BattleCONtinuum: A Look at Temporal Odyssey
At first glance, you might assume that Level 99’s forthcoming dueling game — coming to Kickstarter later this week — was the brainchild of D. Brad Talton, Jr. After all, Talton is one of modern gaming’s undisputed champions of two-player punch-’em-ups, with both the BattleCON and Exceed systems in his corner.
Instead, Temporal Odyssey appears courtesy of up-and-coming designer Chris Solis. But don’t let Solis’s newcomer status dissuade you, because this is one of the slickest two-player duels I’ve witnessed in a long time.
Temporal Odyssey is a game of ideas, and I mean that both mechanically and temporally. As a time-hopping Traveler, your goal is to whitewash your opponent from history — except every time you beat them, they simply take a time-jaunt and avoid making the same mistakes.
As nice an idea as this is, the actual time travel concept is the frailest of Temporal Odyssey’s inventory of ideas. Time travel has always been an awkward concept, even in books and television where the creator has absolute control over the narrative, and outside of Anachrony’s gussied-up loans from your future self, we’re unlikely to see many games sweat the heavy lifting of concepts like “rectifying your mistakes by altering the timeline.” Sounds like too many tokens to manage anyway.
Here, all this time-jumping fluff is precisely that, a backdrop for some really intense battling, drafting, and combo-tuning. Getting your Traveler pummeled forces you to lose “stability,” as does sacrificing too many troops or letting your opponent lay claim to powerful artifacts. Lose all your stability and the next time your Traveler is bloodied will be their last.
Essentially, it’s a battle to the death, death, artifact explosion, henchman homicide, and then another death.
Okay, so here’s how it works. The game opens with your Traveler, no slouch in his own right, plus some starting cards — a pair of henchmen, a defensive structure, and a handful of spells. It might not seem like much to go on, but it isn’t long before you start drafting new cards from one of the game’s four decks. The process is nicely straightforward: you draw three, then keep one, banish another, and place the final offering atop the deck you drew it from. Just like that, you’ve left two cards within reach of your opponent while claiming the one that best complements your strategy. It’s some of the lightest drafting out there, especially since you don’t spend any time passing hands, while still offering a broad decision space and an apt capstone to the action of each turn. In a way, it’s reminiscent of how Codex doles out its cards at the end of each player’s turn, except here both sides are working from the same pool.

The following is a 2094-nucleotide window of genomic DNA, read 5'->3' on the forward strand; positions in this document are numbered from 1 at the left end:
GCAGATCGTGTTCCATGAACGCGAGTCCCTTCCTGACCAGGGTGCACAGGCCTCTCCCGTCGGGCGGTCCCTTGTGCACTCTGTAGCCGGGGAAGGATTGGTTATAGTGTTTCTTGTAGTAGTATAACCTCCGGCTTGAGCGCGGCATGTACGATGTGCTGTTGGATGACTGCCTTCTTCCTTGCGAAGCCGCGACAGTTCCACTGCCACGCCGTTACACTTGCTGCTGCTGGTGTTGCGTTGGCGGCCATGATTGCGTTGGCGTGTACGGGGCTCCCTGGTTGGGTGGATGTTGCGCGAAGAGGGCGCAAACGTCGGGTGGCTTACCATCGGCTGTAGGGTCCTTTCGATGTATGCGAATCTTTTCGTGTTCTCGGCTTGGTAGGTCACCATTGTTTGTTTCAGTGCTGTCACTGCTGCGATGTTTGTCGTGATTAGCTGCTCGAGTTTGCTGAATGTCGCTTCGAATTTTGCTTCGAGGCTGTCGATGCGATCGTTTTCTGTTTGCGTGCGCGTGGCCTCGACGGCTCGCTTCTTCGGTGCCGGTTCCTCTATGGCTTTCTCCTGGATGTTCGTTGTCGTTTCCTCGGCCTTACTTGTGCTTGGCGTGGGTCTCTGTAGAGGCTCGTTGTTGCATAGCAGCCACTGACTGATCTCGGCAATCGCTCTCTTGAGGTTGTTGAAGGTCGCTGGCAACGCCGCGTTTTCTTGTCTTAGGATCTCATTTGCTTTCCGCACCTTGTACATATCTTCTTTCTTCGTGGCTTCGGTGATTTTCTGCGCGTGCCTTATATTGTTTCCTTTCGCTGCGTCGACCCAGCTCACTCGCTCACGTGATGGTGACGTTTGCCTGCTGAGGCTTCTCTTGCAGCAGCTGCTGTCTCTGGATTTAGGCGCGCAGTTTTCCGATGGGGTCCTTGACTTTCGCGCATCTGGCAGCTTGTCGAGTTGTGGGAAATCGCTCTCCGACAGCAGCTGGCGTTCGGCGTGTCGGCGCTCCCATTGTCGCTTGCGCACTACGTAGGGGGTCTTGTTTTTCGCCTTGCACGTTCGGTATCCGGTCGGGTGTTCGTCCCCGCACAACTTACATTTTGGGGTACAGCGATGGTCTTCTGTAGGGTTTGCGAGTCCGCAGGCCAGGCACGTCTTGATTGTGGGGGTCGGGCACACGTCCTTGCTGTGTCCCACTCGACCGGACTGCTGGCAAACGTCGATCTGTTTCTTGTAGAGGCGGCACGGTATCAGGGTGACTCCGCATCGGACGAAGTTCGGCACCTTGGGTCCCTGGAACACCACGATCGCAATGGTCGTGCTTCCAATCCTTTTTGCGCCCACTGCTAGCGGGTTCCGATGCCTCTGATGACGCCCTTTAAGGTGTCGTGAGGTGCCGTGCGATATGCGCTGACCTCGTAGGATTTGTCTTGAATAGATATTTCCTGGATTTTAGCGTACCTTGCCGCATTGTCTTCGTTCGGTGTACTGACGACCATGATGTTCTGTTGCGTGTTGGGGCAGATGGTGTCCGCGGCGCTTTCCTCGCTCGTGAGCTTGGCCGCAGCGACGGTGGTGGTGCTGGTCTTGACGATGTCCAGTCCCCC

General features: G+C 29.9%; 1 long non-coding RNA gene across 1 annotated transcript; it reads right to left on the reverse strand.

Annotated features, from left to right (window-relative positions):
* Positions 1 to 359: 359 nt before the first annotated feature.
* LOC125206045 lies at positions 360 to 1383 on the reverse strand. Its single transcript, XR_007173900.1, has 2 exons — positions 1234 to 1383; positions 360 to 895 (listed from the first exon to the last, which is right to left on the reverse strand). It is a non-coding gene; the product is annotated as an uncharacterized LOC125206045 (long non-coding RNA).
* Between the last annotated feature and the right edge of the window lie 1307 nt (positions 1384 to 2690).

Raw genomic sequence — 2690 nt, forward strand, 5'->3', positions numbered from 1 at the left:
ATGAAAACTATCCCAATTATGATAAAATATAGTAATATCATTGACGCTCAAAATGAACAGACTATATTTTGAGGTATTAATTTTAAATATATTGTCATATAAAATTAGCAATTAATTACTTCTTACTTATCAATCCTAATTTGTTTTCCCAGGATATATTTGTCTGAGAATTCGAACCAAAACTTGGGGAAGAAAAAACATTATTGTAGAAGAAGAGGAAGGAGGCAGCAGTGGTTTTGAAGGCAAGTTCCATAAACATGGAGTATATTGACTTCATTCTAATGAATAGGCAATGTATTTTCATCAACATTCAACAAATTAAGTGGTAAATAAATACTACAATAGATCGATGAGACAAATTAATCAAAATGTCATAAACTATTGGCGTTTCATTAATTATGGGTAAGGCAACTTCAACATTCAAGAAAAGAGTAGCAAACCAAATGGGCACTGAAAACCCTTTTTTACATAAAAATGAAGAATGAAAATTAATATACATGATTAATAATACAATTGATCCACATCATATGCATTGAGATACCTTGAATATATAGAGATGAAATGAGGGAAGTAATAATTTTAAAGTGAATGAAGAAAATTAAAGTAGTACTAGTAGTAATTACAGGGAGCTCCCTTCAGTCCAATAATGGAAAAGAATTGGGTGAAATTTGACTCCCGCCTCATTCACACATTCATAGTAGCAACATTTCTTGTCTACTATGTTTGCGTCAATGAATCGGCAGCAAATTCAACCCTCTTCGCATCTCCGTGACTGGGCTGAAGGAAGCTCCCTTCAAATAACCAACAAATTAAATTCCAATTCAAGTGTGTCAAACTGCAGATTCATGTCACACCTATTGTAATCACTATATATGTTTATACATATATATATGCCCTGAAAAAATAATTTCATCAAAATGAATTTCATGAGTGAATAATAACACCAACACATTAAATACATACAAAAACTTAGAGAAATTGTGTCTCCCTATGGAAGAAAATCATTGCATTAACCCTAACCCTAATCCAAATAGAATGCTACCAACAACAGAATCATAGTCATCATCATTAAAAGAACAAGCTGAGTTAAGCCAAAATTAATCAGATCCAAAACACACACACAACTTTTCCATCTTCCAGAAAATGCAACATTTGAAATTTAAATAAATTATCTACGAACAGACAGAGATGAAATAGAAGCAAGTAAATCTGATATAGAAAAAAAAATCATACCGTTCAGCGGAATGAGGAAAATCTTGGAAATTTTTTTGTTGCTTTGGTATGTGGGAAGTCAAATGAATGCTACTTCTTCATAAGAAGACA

Once you have some characters on the table, you can begin putting them to work. As is the norm for games of this type, characters can use special abilities or directly attack enemy units — yadda yadda yadda, we’ve seen this a hundred times before. However, where Temporal Odyssey gets clever is by letting you end your turn by layering your fighters into “groups,” with a protective leader out front and a cushioned supporter in the back row, safe from most attacks until the leader has been wiped out.
This accomplishes two major things. First, it provides all sorts of minor combos right from the get-go. If your Traveler is getting battered, why not pair her up with an armored character? That trait will be shared across both members of the group, diminishing the amount of damage you take from each attack. Or, if your opponent is pinging at you with glass cannon units, hide behind a Turret that deals retaliatory damage every time someone in its group is attacked. There are plenty of abilities that only come into their fullest value when positioned in a group, encouraging you to squirrel away your most valuable assets behind bristling defenses.